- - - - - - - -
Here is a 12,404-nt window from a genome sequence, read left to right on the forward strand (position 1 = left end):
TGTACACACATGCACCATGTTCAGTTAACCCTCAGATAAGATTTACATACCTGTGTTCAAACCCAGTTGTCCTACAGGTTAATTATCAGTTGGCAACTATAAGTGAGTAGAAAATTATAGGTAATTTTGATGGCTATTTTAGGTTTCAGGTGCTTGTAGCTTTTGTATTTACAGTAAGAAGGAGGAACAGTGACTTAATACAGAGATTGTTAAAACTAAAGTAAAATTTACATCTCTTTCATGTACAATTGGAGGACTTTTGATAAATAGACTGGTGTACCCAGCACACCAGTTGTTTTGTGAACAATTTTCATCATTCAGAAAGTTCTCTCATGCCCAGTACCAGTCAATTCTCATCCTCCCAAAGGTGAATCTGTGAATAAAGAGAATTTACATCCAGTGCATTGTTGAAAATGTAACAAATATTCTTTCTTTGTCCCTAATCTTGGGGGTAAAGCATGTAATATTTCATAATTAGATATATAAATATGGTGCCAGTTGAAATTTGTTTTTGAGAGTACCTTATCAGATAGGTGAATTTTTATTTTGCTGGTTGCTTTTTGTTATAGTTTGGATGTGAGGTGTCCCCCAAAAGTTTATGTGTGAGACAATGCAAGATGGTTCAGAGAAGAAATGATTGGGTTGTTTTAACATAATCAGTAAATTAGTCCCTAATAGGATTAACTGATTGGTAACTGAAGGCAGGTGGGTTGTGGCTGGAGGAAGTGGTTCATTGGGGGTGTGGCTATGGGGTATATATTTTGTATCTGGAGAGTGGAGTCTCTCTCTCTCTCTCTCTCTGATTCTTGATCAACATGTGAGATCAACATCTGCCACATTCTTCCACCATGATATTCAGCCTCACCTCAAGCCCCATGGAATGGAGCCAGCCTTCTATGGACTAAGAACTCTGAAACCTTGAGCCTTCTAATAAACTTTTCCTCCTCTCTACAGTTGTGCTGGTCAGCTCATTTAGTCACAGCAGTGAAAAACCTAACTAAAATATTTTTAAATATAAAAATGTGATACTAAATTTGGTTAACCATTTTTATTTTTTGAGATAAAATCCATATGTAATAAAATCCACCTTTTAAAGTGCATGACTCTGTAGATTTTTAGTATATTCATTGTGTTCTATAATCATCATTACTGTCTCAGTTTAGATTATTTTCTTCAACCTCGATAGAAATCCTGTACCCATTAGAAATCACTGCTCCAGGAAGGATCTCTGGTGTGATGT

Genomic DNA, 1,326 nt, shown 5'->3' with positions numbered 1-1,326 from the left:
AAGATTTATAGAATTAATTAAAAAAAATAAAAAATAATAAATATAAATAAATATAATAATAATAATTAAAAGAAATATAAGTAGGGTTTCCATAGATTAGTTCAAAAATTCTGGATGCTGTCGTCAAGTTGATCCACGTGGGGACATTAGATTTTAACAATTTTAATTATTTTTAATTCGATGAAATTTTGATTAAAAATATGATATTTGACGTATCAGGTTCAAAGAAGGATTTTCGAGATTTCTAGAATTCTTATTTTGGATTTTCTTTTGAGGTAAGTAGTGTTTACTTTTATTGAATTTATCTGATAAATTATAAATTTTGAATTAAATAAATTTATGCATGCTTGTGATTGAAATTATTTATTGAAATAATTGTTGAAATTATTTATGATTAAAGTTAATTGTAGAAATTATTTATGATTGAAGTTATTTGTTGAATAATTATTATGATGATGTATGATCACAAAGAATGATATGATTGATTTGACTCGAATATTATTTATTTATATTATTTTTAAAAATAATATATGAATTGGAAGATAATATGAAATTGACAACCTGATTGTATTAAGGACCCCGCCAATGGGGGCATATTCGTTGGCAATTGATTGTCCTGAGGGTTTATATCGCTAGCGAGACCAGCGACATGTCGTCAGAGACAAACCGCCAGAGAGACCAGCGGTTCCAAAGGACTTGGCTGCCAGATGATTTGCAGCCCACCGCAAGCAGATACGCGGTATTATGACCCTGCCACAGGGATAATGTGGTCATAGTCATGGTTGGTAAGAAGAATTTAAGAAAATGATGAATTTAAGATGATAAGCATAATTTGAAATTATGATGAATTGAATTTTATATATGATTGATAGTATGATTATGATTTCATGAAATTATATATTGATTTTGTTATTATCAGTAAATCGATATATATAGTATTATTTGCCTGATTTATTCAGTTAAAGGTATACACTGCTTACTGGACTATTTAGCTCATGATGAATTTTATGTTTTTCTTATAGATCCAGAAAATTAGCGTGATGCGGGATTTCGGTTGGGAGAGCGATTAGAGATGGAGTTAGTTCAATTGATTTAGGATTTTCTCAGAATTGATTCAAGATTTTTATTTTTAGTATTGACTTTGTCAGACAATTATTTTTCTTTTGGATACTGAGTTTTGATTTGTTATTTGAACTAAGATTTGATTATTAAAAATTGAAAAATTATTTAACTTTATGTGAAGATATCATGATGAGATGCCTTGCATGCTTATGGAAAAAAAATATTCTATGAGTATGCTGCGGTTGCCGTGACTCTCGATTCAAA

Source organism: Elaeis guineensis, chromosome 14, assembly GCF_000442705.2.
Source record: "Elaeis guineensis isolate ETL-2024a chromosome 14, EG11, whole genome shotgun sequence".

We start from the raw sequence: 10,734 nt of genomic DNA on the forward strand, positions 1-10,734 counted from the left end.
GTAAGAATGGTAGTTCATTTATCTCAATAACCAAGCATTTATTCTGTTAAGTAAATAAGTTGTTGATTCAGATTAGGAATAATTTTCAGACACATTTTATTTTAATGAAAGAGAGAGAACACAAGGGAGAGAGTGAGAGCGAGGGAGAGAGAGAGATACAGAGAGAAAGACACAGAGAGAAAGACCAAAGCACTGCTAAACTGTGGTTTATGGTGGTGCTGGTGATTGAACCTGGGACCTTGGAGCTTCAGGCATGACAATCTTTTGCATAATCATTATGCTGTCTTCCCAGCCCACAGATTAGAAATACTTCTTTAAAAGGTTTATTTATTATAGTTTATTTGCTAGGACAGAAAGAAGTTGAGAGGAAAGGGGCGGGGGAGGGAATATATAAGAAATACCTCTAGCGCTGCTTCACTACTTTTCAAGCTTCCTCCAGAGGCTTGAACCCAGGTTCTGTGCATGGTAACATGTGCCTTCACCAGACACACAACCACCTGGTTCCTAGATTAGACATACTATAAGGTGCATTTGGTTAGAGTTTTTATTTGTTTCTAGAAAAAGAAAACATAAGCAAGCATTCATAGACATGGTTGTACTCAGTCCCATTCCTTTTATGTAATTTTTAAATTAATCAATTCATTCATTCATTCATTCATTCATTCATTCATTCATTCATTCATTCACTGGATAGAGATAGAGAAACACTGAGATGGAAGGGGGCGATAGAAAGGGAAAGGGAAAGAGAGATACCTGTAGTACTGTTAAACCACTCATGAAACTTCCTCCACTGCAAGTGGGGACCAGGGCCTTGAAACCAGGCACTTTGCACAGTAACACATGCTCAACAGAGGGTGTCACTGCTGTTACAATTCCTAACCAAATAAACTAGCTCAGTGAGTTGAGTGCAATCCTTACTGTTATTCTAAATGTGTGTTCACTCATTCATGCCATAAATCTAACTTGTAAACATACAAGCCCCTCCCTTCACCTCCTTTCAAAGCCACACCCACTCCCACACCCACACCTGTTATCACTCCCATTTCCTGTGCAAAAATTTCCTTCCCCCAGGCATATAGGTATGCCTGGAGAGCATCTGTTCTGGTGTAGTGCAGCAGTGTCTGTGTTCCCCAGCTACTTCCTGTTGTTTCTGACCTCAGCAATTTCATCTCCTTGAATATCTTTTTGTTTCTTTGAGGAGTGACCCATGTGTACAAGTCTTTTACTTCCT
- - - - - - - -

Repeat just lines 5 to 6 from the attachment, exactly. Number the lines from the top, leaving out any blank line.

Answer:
Source organism: Elaeis guineensis, chromosome 14, assembly GCF_000442705.2.
Source record: "Elaeis guineensis isolate ETL-2024a chromosome 14, EG11, whole genome shotgun sequence".